On Monday, a week before the GOP primary, Blankenship ran an ad calling McConnell “Cocaine Mitch.” To the viewers of that ad, Blankenship gave absolutely no context — letting people infer why a candidate for U.S. Senate would give an opponent such a moniker.
In a follow-up news release that he posted on his Facebook page, Blankenship linked to a 2014 report in the left-leaning Nation magazine that drugs were once found on a shipping vessel owned by McConnell's in-laws.
For the past few weeks, Blankenship — one of three main candidates vying to take on Sen. Joe Manchin III (D) in November — has lobbed extremely personal, race-driven insults at McConnell's family. He seems to have an obsession with McConnell's family, particularly his wife, Transportation Secretary Elaine Chao.
Last week, he accused McConnell of having a conflict of interest in governing because his wife's father is a “wealthy China person.” He later told Politico that Chao is “from China, so we have to be really concerned that we are in truth.” (Fact check: Chao immigrated to the United States as a child from Taiwan, which China claims is part of China but functions largely as an independent country. It's complicated.)
We see where Blankenship is trying to go with all this. Campaigning as a foil to the Republican establishment can be smart politics in Republican primaries, especially in the Trump era.
President Trump successfully ran as a foil to The Way Washington Works, including Republicans. And when Congress's approval rating stands at 18 percent, according to an April Gallup survey, it makes sense that Republican candidates for Congress would try to copy that format.
In fact, it's a given in Republican and Democratic circles right now that some candidates will campaign against their leaders because that's what they have to say to win, not because they really mean it.
But Blankenship is different. His war with the top Republican in the Senate seems to tip over the line of smart politics into dumb politics.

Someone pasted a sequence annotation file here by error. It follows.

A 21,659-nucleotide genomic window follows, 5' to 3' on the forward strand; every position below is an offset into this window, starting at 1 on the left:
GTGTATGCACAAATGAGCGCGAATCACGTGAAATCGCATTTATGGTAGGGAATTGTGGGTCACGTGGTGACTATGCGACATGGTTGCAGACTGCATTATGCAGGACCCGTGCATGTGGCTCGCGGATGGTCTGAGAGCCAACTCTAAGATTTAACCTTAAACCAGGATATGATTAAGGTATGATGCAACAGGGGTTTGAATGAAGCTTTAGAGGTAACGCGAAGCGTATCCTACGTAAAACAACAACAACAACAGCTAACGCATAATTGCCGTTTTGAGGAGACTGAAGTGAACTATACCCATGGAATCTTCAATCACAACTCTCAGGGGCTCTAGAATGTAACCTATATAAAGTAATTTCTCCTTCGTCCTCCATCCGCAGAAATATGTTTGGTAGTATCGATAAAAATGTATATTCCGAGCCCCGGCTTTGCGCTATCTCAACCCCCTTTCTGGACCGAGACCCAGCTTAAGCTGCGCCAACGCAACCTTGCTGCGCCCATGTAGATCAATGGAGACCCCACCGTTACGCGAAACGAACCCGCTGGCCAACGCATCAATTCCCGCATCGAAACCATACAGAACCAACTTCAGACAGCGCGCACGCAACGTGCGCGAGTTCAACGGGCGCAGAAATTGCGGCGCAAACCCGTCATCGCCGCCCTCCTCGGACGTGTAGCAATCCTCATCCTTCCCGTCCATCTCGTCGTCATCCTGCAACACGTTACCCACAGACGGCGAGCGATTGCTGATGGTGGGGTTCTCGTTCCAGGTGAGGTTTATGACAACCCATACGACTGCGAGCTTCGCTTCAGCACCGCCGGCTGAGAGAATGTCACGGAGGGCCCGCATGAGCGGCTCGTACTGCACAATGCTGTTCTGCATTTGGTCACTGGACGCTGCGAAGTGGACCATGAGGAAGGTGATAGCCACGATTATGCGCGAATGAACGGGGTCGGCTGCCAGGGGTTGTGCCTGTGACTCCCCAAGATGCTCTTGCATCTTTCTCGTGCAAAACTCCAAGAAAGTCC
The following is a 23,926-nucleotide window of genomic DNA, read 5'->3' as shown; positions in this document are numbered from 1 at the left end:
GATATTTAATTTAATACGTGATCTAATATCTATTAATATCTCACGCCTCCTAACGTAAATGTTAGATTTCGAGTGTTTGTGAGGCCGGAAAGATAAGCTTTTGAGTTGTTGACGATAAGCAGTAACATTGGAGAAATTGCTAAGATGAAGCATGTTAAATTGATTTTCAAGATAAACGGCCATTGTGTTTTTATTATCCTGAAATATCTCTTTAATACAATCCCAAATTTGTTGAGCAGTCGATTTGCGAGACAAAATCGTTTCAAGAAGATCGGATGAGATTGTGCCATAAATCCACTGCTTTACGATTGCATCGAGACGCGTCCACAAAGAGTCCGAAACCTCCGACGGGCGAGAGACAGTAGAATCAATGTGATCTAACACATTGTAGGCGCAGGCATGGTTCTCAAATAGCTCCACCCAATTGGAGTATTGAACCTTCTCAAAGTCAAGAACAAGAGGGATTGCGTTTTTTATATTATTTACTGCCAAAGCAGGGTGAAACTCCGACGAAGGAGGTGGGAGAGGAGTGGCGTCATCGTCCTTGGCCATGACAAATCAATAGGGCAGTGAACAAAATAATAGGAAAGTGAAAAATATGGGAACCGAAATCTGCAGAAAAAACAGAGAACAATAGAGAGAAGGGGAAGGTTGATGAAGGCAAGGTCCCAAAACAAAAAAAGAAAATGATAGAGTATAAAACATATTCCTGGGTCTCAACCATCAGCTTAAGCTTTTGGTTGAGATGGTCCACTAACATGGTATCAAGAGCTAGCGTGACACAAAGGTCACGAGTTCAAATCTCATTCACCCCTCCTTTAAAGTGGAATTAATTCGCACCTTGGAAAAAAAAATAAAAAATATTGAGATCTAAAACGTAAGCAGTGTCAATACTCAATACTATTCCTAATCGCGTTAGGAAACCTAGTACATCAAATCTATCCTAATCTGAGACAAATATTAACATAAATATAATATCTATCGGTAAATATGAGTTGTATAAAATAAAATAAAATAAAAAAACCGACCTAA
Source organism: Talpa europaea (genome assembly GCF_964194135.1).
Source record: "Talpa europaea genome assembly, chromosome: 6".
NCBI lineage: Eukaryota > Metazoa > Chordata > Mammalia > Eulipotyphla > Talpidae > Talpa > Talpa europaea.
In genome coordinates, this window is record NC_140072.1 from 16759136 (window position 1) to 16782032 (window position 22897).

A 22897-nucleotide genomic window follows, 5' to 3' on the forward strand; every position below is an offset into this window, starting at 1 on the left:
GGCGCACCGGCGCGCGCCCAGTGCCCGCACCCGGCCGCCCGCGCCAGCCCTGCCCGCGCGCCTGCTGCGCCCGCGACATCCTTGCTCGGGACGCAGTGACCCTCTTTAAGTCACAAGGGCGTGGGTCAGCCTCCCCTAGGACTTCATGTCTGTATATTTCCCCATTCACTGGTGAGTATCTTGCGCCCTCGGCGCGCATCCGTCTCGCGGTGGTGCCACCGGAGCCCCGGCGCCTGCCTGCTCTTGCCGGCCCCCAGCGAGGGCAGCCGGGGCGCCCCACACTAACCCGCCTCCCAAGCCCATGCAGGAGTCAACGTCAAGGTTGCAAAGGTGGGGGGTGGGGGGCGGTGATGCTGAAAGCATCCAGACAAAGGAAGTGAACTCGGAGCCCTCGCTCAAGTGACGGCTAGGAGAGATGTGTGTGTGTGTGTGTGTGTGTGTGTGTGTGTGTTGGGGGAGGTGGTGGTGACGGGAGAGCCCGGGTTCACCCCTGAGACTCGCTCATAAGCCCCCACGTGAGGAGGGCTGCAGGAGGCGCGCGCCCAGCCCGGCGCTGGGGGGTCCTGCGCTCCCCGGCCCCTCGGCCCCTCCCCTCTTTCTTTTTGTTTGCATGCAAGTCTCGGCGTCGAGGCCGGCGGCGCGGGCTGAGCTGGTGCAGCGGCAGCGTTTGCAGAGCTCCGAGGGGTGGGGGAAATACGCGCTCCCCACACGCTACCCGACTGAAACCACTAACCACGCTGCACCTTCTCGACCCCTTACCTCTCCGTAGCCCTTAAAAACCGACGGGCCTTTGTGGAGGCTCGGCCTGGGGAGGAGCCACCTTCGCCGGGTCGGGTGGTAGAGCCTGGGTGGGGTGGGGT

At some point, there's a diminishing return to the McConnell attacks. Sure, he's staking himself out as the anti-McConnell guy in the primary, but his attacks are so high-profile, he risks being known only for that. Do primary voters in West Virginia know who the Senate majority leader is, let alone his wife?
Plus, McConnell is certainly taking note. The only thing he's said publicly is to describe Blankenship's “wealthy China person” slam as “ridiculous.” Behind the scenes, McConnell is clearly maneuvering to make sure Blankenship loses Tuesday's primary.
He didn't just write a check against Blankenship. Politico reports McConnell allies created an entire super PAC that spent at least $1.3 million on TV ads attacking Blankenship.
McConnell's going for the throat, too: His allied super PAC points out in ads that Blankenship is a convicted criminal. Blankenship, a former coal baron, just finished a year in prison after an explosion at one of his mines killed 29 people. He was convicted on a misdemeanor for conspiring to violate mine safety laws.
“Don Blankenship was about the money,” one of the McConnell-allied ads says. “West Virginia families paid the price.”
Even before he started attacking McConnell's wife, Republicans in Washington were rooting against Blankenship. They did NOT want a convicted criminal to win the primary for one of their most competitive general elections. But they also arguably didn't need to rain down more than $1 million of attack ads on Blankenship at the last minute.
Blankenship had been leading the race early on, but as recently as last week he started slipping in the polls. A recent Fox News poll showed him in third place among likely GOP primary voters, behind Rep. Evan Jenkins (25 percent) and West Virginia Attorney General Patrick Morrisey (21 percent). Blankenship came in at 16 percent.
Washington Republicans following the race say that Blankenship started falling as soon as his opponents had enough money to go on TV and introduce themselves to voters. (Blankenship, spending his own money, was up on TV for four or five months before anyone else.)
“I don't think Blankenship is as much of a concern as he was a few weeks ago” for the party, said a Washington-based Republican strategist last week.
But just in case, Blankenship seems intent on doing everything he can to make sure that Washington Republicans make sure he loses Tuesday. If he does, we can probably point back to his extreme attacks on McConnell as one reason.